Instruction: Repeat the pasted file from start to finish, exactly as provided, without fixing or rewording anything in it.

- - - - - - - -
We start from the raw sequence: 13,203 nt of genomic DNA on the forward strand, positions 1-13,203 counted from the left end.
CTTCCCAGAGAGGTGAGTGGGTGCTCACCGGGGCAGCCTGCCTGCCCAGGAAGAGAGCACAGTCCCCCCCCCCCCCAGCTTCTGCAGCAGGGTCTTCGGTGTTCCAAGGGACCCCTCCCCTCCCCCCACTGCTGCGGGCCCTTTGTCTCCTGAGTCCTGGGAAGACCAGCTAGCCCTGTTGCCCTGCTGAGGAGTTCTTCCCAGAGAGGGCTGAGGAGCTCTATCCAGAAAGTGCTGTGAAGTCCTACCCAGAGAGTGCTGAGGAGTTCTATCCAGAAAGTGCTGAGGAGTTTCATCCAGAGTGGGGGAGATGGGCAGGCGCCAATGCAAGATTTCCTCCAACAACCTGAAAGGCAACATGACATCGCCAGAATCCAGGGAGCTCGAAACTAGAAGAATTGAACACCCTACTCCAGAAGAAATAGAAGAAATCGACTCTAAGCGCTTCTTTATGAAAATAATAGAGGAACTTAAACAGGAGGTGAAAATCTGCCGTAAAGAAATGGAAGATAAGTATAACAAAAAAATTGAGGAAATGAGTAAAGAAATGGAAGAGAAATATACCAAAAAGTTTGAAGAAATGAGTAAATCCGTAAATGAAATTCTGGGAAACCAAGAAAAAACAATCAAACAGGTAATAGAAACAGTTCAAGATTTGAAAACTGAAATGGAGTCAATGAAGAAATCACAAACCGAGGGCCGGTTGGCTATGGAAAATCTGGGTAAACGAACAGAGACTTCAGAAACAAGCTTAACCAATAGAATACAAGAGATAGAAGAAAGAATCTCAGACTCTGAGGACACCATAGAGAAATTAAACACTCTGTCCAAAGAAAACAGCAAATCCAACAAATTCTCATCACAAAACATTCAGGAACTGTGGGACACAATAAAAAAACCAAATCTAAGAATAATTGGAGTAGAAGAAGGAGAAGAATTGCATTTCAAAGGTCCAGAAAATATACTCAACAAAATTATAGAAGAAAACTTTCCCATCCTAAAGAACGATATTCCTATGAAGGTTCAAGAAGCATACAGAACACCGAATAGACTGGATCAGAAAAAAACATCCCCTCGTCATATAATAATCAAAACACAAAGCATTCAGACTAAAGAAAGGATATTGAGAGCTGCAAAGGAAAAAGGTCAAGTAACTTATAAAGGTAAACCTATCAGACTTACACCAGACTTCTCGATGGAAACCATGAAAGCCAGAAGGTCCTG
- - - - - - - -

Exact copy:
We start from the raw sequence: 13,203 nt of genomic DNA on the forward strand, positions 1-13,203 counted from the left end.
CTTCCCAGAGAGGTGAGTGGGTGCTCACCGGGGCAGCCTGCCTGCCCAGGAAGAGAGCACAGTCCCCCCCCCCCCCAGCTTCTGCAGCAGGGTCTTCGGTGTTCCAAGGGACCCCTCCCCTCCCCCCACTGCTGCGGGCCCTTTGTCTCCTGAGTCCTGGGAAGACCAGCTAGCCCTGTTGCCCTGCTGAGGAGTTCTTCCCAGAGAGGGCTGAGGAGCTCTATCCAGAAAGTGCTGTGAAGTCCTACCCAGAGAGTGCTGAGGAGTTCTATCCAGAAAGTGCTGAGGAGTTTCATCCAGAGTGGGGGAGATGGGCAGGCGCCAATGCAAGATTTCCTCCAACAACCTGAAAGGCAACATGACATCGCCAGAATCCAGGGAGCTCGAAACTAGAAGAATTGAACACCCTACTCCAGAAGAAATAGAAGAAATCGACTCTAAGCGCTTCTTTATGAAAATAATAGAGGAACTTAAACAGGAGGTGAAAATCTGCCGTAAAGAAATGGAAGATAAGTATAACAAAAAAATTGAGGAAATGAGTAAAGAAATGGAAGAGAAATATACCAAAAAGTTTGAAGAAATGAGTAAATCCGTAAATGAAATTCTGGGAAACCAAGAAAAAACAATCAAACAGGTAATAGAAACAGTTCAAGATTTGAAAACTGAAATGGAGTCAATGAAGAAATCACAAACCGAGGGCCGGTTGGCTATGGAAAATCTGGGTAAACGAACAGAGACTTCAGAAACAAGCTTAACCAATAGAATACAAGAGATAGAAGAAAGAATCTCAGACTCTGAGGACACCATAGAGAAATTAAACACTCTGTCCAAAGAAAACAGCAAATCCAACAAATTCTCATCACAAAACATTCAGGAACTGTGGGACACAATAAAAAAACCAAATCTAAGAATAATTGGAGTAGAAGAAGGAGAAGAATTGCATTTCAAAGGTCCAGAAAATATACTCAACAAAATTATAGAAGAAAACTTTCCCATCCTAAAGAACGATATTCCTATGAAGGTTCAAGAAGCATACAGAACACCGAATAGACTGGATCAGAAAAAAACATCCCCTCGTCATATAATAATCAAAACACAAAGCATTCAGACTAAAGAAAGGATATTGAGAGCTGCAAAGGAAAAAGGTCAAGTAACTTATAAAGGTAAACCTATCAGACTTACACCAGACTTCTCGATGGAAACCATGAAAGCCAGAAGGTCCTG